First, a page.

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Friday, March 23, 2012

Contraceptives, a Newsroom Fracas and Wisdom from St. Peter…

If there is one lesson I learned shortly after my “reversion” to the faith six years ago is to avoid arguing about faith and morality with co-workers who hold different opinions than me in a public setting (i.e. our newsroom), especially before having my morning coffee!

Unfortunately, in the passion of a given moment, I can get a bit emotional, as I was several years ago, when I argued more out of pure fervor for my new found faith than understanding or knowledge, amidst several newsroom colleagues, who, aside from the person engaged in the argument with me, mostly kept their heads down to avoid getting hit by flying mortar.  

In fact, although, I am now far better informed and can express my faith more eloquently, I still suffer from that same tendency.

My wife often warns me that I’ll never win an argument with people if I get too emotional. Unfortunately, I lose a lot of arguments because I can’t help but get emotional (and animated), even when I'm trying to remain calm!

Last week was a perfect example.

The same co-worker that I had had the brouhaha with many years ago, who despite our different views on politics and faith, I regard highly because of her sincere (albeit confused) intentions, was unabashedly lauding President Obama's new 17-minute political ad on his accomplishments to a couple of male interns (although she was talking loud enough for the few of us in the newsroom to hear).

Birth Control Pills
However, as she discussed the video (and I tried to keep my head down to avoid getting hit by flying mortar, which I felt was directed at me), my co-worker started talking about the controversy over the Department of Health and Human Services mandate, which forces Catholic institutions to provide contraceptives, morning after abortion pills and sterilization to employees as part of their health insurance coverage, despite being morally objectionable to the very tenets of the faith.

She then said something along the lines of, "I can't understand why Catholic bishops are so opposed to contraceptives when most Catholic women use contraceptives anyway."

Alright, so at this point, I couln't contain myself any longer. I had to jump in, regardless of who may have been listening, which turned out to be the two interns, who apparently agreed with her, and two other female co-workers, who under their breath, were agreeing with me.

As my voice cracked, like a teenager going through puberty, and I felt the muscles in my chest and arms trembling from my emotion (I really needed coffee!), I stood up and argued across the room that the issue was not about contraceptives, despite what the administration, the left and the mainstream media were trying to make it out to be. The issue was about freedom of religion, which is protected by the First Amendment and was being trampled on by this decision.

She dug in her heals and quickly shot back that it definitely was about contraceptives. She said it was about women's rights to have access to birth control regardless of where they work; whether a Catholic institution or not.

This argument fails to hold water in my book, since no woman was being denied access to birth control before the mandate. There is a CVS, Walgreens, or Planned Parenthood clinic on almost every street corner.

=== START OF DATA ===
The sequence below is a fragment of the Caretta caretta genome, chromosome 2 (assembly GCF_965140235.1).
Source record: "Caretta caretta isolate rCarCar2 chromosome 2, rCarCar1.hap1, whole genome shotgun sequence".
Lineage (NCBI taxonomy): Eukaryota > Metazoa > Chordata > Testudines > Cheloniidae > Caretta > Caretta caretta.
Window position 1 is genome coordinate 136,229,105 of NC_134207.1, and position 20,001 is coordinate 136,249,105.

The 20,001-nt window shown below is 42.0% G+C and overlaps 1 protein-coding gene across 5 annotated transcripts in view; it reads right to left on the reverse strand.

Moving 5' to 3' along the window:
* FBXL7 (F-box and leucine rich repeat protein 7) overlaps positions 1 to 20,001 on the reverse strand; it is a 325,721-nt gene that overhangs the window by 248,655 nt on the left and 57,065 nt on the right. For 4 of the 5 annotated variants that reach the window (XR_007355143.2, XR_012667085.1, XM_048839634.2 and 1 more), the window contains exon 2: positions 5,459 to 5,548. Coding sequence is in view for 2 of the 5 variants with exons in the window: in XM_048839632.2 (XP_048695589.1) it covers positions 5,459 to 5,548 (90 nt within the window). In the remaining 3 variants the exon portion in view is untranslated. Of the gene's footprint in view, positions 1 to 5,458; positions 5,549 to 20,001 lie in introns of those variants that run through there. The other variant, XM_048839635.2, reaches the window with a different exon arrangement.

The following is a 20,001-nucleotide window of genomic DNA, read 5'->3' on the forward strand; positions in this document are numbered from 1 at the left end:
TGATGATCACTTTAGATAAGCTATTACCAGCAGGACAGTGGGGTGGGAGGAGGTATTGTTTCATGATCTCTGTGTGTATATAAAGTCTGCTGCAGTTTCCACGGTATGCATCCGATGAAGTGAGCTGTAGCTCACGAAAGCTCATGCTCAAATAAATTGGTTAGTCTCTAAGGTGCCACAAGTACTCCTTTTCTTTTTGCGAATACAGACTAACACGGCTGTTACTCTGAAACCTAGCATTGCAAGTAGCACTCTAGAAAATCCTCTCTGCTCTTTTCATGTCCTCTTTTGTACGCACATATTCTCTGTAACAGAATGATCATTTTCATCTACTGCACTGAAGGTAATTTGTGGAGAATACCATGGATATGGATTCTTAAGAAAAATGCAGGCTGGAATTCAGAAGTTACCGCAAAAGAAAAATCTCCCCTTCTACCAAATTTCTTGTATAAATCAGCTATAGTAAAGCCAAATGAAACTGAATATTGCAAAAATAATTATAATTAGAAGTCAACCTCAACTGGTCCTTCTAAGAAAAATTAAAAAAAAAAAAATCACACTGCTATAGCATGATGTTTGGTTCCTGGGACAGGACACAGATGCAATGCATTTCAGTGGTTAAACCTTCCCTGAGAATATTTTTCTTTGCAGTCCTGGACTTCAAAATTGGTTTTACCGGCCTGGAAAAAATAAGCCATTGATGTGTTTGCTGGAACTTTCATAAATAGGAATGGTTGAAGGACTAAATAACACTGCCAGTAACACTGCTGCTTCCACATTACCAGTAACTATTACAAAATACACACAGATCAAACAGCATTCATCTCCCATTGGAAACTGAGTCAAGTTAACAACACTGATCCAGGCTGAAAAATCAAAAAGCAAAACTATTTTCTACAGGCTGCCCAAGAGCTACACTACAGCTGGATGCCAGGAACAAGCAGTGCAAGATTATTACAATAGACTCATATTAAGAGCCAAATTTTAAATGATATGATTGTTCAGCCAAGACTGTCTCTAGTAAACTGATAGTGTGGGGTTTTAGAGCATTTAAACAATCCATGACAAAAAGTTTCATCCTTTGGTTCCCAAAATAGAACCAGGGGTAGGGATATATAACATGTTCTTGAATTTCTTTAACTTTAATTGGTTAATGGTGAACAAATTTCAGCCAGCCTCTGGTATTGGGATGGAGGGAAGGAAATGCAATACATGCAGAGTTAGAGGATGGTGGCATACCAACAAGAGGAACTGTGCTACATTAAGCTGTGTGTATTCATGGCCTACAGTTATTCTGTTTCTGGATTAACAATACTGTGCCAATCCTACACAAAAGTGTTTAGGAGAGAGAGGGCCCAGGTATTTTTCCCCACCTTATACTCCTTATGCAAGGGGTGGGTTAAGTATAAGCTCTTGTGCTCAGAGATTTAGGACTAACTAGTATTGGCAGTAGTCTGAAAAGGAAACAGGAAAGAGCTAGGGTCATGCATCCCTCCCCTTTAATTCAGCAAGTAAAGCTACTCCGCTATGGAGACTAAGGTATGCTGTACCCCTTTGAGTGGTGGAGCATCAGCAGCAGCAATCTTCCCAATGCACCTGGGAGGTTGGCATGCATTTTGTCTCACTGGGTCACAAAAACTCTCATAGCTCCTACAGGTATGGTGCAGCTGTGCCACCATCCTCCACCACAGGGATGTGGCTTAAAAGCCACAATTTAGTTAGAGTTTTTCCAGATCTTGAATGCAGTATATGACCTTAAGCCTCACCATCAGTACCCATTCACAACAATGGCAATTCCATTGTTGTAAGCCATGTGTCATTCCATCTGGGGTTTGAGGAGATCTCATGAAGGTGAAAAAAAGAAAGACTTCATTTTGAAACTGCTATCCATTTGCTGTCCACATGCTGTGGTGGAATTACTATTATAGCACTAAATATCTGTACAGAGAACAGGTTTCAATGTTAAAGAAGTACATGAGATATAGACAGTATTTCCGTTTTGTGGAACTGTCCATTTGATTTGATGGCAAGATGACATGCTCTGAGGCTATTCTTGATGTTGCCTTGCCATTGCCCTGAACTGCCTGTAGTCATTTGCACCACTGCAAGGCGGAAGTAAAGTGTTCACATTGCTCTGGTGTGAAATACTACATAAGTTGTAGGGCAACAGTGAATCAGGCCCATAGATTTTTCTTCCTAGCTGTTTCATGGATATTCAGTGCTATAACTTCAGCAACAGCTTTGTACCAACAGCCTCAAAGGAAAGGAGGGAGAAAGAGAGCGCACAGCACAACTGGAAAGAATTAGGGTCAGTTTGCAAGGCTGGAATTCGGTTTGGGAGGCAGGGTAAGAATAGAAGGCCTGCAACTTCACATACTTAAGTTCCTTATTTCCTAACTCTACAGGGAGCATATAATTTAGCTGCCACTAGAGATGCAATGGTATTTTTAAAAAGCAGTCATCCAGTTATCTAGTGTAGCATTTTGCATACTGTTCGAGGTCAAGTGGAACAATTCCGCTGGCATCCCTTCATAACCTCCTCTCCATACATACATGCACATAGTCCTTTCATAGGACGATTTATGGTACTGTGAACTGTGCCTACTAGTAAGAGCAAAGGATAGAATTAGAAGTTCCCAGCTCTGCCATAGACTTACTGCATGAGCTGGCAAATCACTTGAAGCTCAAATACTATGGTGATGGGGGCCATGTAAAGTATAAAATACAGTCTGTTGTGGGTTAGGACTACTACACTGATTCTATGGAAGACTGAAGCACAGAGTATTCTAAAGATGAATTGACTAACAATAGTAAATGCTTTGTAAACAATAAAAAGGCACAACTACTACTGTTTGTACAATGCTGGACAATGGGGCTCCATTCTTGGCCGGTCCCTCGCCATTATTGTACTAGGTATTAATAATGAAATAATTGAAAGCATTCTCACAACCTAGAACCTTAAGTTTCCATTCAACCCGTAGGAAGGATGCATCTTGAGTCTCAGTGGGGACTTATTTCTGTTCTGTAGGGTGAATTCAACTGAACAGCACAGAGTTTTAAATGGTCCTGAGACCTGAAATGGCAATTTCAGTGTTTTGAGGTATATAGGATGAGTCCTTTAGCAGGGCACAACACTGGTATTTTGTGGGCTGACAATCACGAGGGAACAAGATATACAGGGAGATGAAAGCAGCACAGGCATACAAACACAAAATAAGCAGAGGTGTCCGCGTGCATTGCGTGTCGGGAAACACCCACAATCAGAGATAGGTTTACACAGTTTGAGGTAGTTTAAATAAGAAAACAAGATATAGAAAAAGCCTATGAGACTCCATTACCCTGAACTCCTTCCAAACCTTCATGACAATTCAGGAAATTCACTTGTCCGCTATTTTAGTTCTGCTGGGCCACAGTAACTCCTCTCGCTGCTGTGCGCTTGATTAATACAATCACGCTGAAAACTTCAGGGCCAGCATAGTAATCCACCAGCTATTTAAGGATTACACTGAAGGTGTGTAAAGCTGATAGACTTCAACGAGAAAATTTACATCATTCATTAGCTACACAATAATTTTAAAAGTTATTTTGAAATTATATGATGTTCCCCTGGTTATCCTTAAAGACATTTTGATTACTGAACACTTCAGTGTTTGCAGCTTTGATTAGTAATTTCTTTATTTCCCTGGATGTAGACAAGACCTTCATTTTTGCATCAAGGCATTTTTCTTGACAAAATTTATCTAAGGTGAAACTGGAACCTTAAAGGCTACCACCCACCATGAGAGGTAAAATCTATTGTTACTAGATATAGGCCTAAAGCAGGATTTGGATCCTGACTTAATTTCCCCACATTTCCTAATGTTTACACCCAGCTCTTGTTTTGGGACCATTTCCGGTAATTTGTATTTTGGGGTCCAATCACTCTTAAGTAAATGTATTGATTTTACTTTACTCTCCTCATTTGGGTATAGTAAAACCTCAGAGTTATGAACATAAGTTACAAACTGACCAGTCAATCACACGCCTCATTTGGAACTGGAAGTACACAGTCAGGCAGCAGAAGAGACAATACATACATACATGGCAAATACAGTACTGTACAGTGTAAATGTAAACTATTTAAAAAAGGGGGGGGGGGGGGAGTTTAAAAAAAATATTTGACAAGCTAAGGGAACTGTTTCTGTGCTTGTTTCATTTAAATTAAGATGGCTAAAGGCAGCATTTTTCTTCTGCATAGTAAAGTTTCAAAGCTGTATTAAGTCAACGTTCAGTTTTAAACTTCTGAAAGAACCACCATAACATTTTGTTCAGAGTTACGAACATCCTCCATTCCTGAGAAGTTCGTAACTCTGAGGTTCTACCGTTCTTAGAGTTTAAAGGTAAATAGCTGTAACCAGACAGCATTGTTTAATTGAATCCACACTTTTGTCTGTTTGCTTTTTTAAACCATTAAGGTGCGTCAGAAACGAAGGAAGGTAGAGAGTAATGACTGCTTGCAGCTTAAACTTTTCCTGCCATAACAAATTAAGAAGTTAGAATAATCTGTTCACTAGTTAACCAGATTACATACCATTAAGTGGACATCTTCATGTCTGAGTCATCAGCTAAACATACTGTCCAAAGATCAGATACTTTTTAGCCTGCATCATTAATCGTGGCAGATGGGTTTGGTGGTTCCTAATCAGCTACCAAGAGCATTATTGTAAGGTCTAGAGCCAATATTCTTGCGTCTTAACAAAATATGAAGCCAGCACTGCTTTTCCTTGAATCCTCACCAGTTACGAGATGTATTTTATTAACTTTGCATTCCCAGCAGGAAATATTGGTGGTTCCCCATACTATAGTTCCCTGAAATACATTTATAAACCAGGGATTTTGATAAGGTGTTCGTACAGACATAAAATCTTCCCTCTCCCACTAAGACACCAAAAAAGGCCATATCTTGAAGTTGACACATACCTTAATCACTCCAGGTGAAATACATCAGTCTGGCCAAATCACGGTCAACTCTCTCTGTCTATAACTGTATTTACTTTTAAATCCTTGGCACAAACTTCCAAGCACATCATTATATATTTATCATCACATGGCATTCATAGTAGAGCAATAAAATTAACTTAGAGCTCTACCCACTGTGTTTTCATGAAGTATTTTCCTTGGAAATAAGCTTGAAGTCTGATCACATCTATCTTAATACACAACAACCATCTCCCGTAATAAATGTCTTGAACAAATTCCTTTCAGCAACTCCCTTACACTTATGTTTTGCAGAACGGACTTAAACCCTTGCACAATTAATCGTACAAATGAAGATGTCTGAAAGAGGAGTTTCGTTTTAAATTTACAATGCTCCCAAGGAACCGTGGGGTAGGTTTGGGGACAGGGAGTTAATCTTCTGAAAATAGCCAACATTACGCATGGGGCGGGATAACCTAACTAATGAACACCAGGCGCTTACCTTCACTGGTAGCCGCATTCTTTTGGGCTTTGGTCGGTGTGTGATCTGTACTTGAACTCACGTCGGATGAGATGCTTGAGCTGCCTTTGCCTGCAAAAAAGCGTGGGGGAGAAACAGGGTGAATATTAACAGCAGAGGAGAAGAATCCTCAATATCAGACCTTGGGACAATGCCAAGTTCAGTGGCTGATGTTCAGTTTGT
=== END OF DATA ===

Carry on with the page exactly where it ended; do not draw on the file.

Besides, since when did birth control become a woman's right? When did it become a health issue for that matter?

I can see where a flu vaccine may be covered under a health insurance plan since it helps one avoid getting the flu. What illness does birth control avoid, pregnancy?

I'm sure there are many population control advocates in the current administration (and overpopulation was one of the arguments my co-worker made reference to during our debate, which I flat out reject as a bogus claim) but does the government now consider pregnancy an illness? It's not like the flu that you can just catch. (Oh wait, I may be stepping into Rush Limbaugh territory here, let me step back!)

Then my co-worker brought up a straw man's argument, as if to say that the government has to protect its citizens regardless of religious beliefs, by asking, "How about those faiths that don't believe in blood transfusions, should people be allowed to die because they refuse a transfusion or does the government have a right to step in and determine what is right?"

First of all, I don't know how the government handles these cases but is this really the same thing? How many women have died because they can't get free contraceptives?

Look, although most polls indicate that a great majority of Catholic women (over 90%) use or have used contraceptives at some point of their life, even though the rates are lower among practicing Catholics, despite efforts to discredit and force dissent among Church rank and file over the centuries, Truth is not determined by public opinion polls.

Truth is the same yesterday, today and tomorrow. The Church can't change the Truth. It can only serve to protect and defend it, as it has done for the past two thousand years.

As GK Chesterton eloquently put, "Fallacies do not cease to be fallacies because they become fashionable."

Let's remember that every Christian church rejected chemical contraceptives up until 1930, when the Episcopal Church, in a highly contestant decision made by the Lambeth Commission, allowed their faithful to use them within married couples.

As a matter of fact, a Washington Post editorial, title Forgetting Religion, published in March 1931, blasted the Commission for doing so: